Archives for posts with tag: healthy mindset

No drowning  by MA1216Like many jobs, doing academic research can be fantastically rewarding and fascinating, but it can also be demanding, draining and just plain hard. I don’t know about you, but I think It’s SUPER lucky that your personal life never gets tough just at the point when you feel like your academic life is doing its best to finish you off, right? Right? Oh. Read the rest of this entry »

Happy New Year! Make your new year resolution to believe in yourself!

“Why didn’t you come directly to us instead of going through an agency?” the interviewer asked my friend. Afterwards she confided that she didn’t contact them direct, as she feared being rejected. She got the job with no problem. She is an amazing person with lots of experience, good with people and well-motivated to meet any challenge. Who wouldn’t want to employ her? She is now loving it and exceeding all her targets. You can see a difference in her now as she glows in a confidence that comes from being secure in her abilities.

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In November, I attended the Vitae Research Staff Development Conference, which this year had the focus of ‘recognition and value’. There were many nuggets of wisdom shared but for the purposes of this post, I am going to ponder the pendulum that swings between value we take from the perception of us by others and the value we give to ourselves.

Nathaniel Branden, author of “The Six Pillars of Self Esteem”, states on his website;
“To achieve a healthy level of self-esteem, you must be able to accept who you are and be confident about your decisions and behavior. But there is another important ingredient in the development of self-esteem that is often overlooked, the ability to take responsibility for your future. To live self-responsibly, you must be able to influence your behavior freely in three major areas:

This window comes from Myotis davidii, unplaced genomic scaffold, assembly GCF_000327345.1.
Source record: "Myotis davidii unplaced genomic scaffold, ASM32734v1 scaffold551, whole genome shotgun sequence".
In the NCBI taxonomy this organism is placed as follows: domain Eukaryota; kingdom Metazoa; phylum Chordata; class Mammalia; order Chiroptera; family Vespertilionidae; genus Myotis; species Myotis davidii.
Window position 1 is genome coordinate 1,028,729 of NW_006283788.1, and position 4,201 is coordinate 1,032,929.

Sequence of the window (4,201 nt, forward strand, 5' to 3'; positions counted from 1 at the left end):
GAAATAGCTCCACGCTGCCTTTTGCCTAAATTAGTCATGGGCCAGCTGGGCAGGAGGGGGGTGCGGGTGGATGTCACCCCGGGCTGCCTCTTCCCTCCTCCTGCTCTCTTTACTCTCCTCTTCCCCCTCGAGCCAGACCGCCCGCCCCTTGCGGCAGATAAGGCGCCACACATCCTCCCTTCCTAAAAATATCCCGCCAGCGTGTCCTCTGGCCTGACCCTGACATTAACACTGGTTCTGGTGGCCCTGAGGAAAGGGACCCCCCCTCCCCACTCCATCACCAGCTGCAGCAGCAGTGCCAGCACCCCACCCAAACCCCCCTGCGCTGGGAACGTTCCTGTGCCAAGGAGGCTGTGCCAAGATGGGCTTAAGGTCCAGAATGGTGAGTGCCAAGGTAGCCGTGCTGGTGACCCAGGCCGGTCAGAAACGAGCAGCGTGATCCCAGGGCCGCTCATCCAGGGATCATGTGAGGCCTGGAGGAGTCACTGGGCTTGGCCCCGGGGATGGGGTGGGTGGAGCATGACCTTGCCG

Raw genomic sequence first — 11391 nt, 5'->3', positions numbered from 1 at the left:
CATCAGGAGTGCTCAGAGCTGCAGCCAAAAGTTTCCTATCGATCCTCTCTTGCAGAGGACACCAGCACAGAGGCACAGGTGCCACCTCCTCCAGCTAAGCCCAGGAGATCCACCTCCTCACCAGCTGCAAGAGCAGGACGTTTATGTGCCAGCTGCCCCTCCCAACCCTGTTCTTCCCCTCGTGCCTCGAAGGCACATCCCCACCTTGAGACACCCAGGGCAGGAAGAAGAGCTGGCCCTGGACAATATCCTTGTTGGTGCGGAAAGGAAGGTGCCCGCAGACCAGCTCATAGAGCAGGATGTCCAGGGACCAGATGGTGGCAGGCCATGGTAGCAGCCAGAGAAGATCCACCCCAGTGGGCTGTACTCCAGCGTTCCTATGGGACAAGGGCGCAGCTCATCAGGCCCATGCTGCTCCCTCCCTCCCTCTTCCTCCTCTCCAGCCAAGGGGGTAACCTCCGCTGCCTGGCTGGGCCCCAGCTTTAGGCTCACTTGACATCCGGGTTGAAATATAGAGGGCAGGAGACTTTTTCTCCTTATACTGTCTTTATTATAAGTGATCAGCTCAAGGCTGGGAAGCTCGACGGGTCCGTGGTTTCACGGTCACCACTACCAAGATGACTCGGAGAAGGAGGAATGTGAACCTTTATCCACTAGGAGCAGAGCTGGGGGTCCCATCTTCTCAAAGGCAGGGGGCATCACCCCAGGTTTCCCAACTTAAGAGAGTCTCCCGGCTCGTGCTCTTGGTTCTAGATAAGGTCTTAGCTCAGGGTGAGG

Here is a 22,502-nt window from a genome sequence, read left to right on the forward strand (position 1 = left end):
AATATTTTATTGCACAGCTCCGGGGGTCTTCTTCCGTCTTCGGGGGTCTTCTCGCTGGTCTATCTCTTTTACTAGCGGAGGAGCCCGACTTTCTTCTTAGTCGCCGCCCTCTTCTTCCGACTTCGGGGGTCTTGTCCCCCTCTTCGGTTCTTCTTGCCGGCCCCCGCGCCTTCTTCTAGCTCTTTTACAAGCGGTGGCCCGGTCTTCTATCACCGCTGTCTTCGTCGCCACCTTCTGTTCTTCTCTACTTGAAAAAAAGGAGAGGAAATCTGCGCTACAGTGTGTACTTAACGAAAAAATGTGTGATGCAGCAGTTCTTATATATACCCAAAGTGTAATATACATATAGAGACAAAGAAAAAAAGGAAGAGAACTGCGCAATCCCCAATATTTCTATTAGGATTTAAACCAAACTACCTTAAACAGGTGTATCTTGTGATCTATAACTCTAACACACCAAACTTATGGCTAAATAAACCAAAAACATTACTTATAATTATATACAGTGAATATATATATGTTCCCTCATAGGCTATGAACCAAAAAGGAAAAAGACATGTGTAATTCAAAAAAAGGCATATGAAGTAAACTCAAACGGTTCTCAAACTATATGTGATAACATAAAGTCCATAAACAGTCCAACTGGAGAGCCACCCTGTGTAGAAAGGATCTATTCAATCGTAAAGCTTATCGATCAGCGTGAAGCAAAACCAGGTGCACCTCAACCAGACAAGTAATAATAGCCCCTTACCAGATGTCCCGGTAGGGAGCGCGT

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Becoming a competent researcher and progressing in academia requires commitment, dedication, time and much more. Developing the many skills and competencies of researchers to be competitive for jobs within an international research market could be a daunting prospect. During some of the workshops we run for PhD students and Postdoctoral Research Associates, we often discuss about the many opportunities that young researchers should take to make the best of their research period at the University, and we encourage our young researchers to take on additional responsibilities in order to build their CVs.

In order words we tell them “well, just doing your research won’t be enough, you need to develop your leadership skills, gain some teaching experience, practice reviewing papers, develop your network, become commercially aware”, and the list goes on. Not to mention, writing skills, the ability to publish well in good journals and the added bonus of demonstrating a track record in gaining research funding.

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